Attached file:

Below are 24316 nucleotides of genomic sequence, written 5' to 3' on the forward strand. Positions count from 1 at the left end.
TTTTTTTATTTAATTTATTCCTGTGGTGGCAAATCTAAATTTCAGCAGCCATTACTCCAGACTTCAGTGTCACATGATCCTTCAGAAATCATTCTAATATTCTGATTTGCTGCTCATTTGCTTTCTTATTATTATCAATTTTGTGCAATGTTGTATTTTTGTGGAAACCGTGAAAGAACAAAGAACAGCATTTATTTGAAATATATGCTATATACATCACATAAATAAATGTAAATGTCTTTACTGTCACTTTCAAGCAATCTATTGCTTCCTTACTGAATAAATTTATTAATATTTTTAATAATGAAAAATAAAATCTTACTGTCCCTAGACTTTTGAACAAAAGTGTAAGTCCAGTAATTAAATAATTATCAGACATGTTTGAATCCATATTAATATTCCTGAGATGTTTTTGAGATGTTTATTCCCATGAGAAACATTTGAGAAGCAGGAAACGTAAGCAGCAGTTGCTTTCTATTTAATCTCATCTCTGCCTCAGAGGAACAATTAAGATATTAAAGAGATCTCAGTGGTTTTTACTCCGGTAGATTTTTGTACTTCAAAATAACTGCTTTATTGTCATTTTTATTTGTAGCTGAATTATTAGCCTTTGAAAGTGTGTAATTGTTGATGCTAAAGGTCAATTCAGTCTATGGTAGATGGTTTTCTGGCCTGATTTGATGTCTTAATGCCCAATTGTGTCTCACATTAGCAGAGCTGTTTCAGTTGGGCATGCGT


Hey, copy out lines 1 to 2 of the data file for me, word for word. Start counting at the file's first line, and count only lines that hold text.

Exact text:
Below are 24316 nucleotides of genomic sequence, written 5' to 3' on the forward strand. Positions count from 1 at the left end.
TTTTTTTATTTAATTTATTCCTGTGGTGGCAAATCTAAATTTCAGCAGCCATTACTCCAGACTTCAGTGTCACATGATCCTTCAGAAATCATTCTAATATTCTGATTTGCTGCTCATTTGCTTTCTTATTATTATCAATTTTGTGCAATGTTGTATTTTTGTGGAAACCGTGAAAGAACAAAGAACAGCATTTATTTGAAATATATGCTATATACATCACATAAATAAATGTAAATGTCTTTACTGTCACTTTCAAGCAATCTATTGCTTCCTTACTGAATAAATTTATTAATATTTTTAATAATGAAAAATAAAATCTTACTGTCCCTAGACTTTTGAACAAAAGTGTAAGTCCAGTAATTAAATAATTATCAGACATGTTTGAATCCATATTAATATTCCTGAGATGTTTTTGAGATGTTTATTCCCATGAGAAACATTTGAGAAGCAGGAAACGTAAGCAGCAGTTGCTTTCTATTTAATCTCATCTCTGCCTCAGAGGAACAATTAAGATATTAAAGAGATCTCAGTGGTTTTTACTCCGGTAGATTTTTGTACTTCAAAATAACTGCTTTATTGTCATTTTTATTTGTAGCTGAATTATTAGCCTTTGAAAGTGTGTAATTGTTGATGCTAAAGGTCAATTCAGTCTATGGTAGATGGTTTTCTGGCCTGATTTGATGTCTTAATGCCCAATTGTGTCTCACATTAGCAGAGCTGTTTCAGTTGGGCATGCGT